Now it should be about time to cook the rice, so do that. When the lima beans aren’t shameful to your mouth, drain and set aside. Turn heat back up to MH on the stock pot. When it’s sizzlin real good, toss in the kale, sear it, then add the lima beans and toss. Pour in the 1/2 c seasoned water, then cover the pot and reduce to L. Let it all sit on L for at least 5m. Serve over Basmati rice.

Sunshine on a Cloudy Day, or “But her nuts!”

In my pantry today:

  • 2  c butternut squash in 1/4″ cubes
  • 2 tbsp unsweetened cashew butter
  • 1 16oz can chicken broth
  • 1 small yellow onion, thinly sliced
  • 1 tbsp garlic paste
  • 2 tsp olive oil
  • 1 tsp+ cayenne pepper
  • 2 c cooked Basmati rice

Cook onion slivers in olive oil on M until they begin to become translucent; mix a tiny pinch of cayenne pepper in. Add squash and garlic. Cook pan contents for about a minute, then add 2 tbsp broth and cover the pan. In about another two minutes, remove pan contents from heat and set aside in a bowl. In hot-n-empty pan, begin sliding your hunk of cashew butter around. As it melts, slowly add broth and continue stirring patiently until there’s a rich gravy. Once the cashew butter is entirely dissolved into a delicious sauce, add back the butternut squash and rest of your cayenne pepper. Stir. Cover and let continue cooking on L until the squash is tooth-tender. Serve over rice and enjoy the hearty, spicy goodness while contemplating the beauty of that forecast thunderstorm.

Dirty Cous Cous

In my pantry today:

  • 1/2 c ground sausage off the tube
  • 2 c leftover cous cous
  • 1/5 yellow onion, finely diced
  • 1/2 c broccoli slaw
  • 1 tsp ginger-garlic paste
  • 1 tbsp garlic paste
  • 1 tsp paprika
  • 1/2 tsp sea salt

Because I am currently on a major “destroy all holiday leftovers” bandwagon, today I cleaned out the refrigerator and ordained the tupperware container of Leftover Cous Cous as tonight’s meal, along with its sidekick Open Bag of Slaw. And as I had mistakenly bought too many rolls of sausage for the New Years Day family potluck, this one seemed to insinuate itself.

Start your sausage off on M and flatten with spatula. Let it cook for a minute or so, then start flipping and breaking it up as finely as desired. Once it’s showing almost no pink, add the onion. Let it cook in with the sausage for about 2m, then add the broccoli slaw and mix together. Add your pastes and paprika and continue stir frying pan contents until the slaw begins to yield. Turn off the heat and fold in your couscous, adding salt slowly as you do. Serve once everything is hot, or put the lid on your pan and walk away. I’m not here to judge.

Sweet-N-Savory Soup

In my pantry today:

  • 2 c leftover cooked matpe beans
  • 1 c broccoli slaw
  • 1 leek
  • 1 c unsweetened flax milk
  • 1.5 c chicken broth
  • 2 tbsp olive oil
  • 1 tbsp garlic paste
  • 1 vegetable bullion cube
  • 1 tsp garam masala
  • 2 tsp yellow curry powder
  • 1 tsp black pepper

Slice your leek and saute it on M in 1tbsp olive oil. After a few minutes, decide you should add that second tbsp of oil. Mix it around and add the slaw mix. Add your garlic paste and vegetable bullion and mix it around some more (until the cube is decimated). Throw in your liquids and spices. Bring to a boil the reduce immediately to the lowest heat setting. Let it slow cook until the broccoli in the slaw is soft. Serve with some garlic naan and laugh at the cold rain what has been done forecast.

 

———-ADDENDUM———-

Instead of naan, we split an unopened small container of white rice from the Chinese takeout we got night before last. Between the two bowls, it was a perfect amount of rice added to a soup that looks and tastes better for it.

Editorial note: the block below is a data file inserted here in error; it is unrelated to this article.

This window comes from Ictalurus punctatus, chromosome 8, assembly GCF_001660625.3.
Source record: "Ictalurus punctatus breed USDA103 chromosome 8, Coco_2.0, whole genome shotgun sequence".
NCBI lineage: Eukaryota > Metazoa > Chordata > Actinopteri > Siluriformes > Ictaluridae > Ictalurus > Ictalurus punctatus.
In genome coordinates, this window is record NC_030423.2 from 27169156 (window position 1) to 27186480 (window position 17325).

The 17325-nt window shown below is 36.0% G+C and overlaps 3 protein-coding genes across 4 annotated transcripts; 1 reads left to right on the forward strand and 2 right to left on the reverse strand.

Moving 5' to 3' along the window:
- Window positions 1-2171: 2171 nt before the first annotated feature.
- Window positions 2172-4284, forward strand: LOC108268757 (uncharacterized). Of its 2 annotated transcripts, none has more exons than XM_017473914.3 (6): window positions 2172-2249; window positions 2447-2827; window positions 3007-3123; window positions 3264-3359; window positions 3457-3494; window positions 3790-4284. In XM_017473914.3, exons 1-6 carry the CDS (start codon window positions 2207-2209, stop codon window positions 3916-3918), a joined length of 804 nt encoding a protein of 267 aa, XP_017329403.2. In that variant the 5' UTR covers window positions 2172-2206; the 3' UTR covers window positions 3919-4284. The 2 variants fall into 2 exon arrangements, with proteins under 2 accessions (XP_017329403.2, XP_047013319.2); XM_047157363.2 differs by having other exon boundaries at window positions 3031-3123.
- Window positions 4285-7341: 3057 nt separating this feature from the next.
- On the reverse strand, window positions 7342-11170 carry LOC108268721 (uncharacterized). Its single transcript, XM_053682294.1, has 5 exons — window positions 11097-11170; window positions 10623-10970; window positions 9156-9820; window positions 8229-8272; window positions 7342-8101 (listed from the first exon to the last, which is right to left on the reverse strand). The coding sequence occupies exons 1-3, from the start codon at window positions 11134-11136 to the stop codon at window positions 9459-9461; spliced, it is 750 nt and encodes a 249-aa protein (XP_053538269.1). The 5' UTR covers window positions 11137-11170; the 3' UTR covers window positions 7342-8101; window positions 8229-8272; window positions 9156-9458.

*ALSO — Don’t forget to add a dash of fart powder to this. If I don’t list asafoetida in an ingredient list that otherwise smacks of potential flatulence, please take it upon yourself to know how not to be a gassy windbag.

Li’l Matpe Cakes, or “U Rad!”

 

In my pantry today:

  • 3-4 c soaked-n-cooked black matpe beans (a.k.a urad)
  • 3 packets of Chick-fil-A salad croutons
  • 1 tbsp plain bread crumbs
  • 1/4 c safflower oil
  • 1 egg
  • 2 tsp garlic paste
  • 1/2 tsp Asafoetida
  • Garam masala
  • Coriander
  • Cumin
  • Chili powder
  • Cayenne
  • 3/4 tsp salt
  • Leftover Basmati rice
  • Feta cheese
  • Sunflower sprouts ($4 Microgreens from the farmers’ market!)
  • Two packets of Zaxby’s Lite Ranch Dressing

First thing’s first — get a large bowl. In it, combine 1.5c of your beans (put the rest in the fridge for the not-too-distant future) and the following: egg, croutons, bread crumbs, salt, asafoetida and to taste: all above listed seasonings. Put the bowl contents into a food processor and pulse until the consistency-ish of what a ground beef meatball mixture.

It’ll be a little slimier in texture than that, for forewarning’s sake. But it will do the same thing as meatball mixture — make little balls! I made six, but feel free to experiment with ball size.  Heat oil until it’s at full M then add the balls. Press them a bit flat with a spatula. Let them cook until light-medium brown. Imagine Michael Jackson circa 1974; that color. Then flip them and do a double Jacko.

Remove them and put them into a covered dish (I put them on paper towels too). Put them in at 350° for 10m. While they’re in, mix the spices you put in the pattymush into your leftover fast food dressing packets (ultimately, this was about 2tbsp’s worth) and plate the rice. Remove the cakes. Arrange them artfully atop the rice, then also artfully top with sprouts, feta and a fork-drizzle of dressing.

Look here at how pretty this photo just prior to plating is. And see, now, what had happened was while I meticulously photographed this process from the beginning, we immediately dove into the plated results: food lust drove me from the camera and into the dish. I guess that means it was good?

[UPDATE]

I checked with my dinner companion. Her verdict: “I wouldn’t change a thing, except for maybe making them a little more moist.” And, dear readers, fear not: I had already edited this recipe before posting to exclude half the original amount of breadcrumbs used and adjusted the oven time. Watch those two aspects to ensure a moister texture!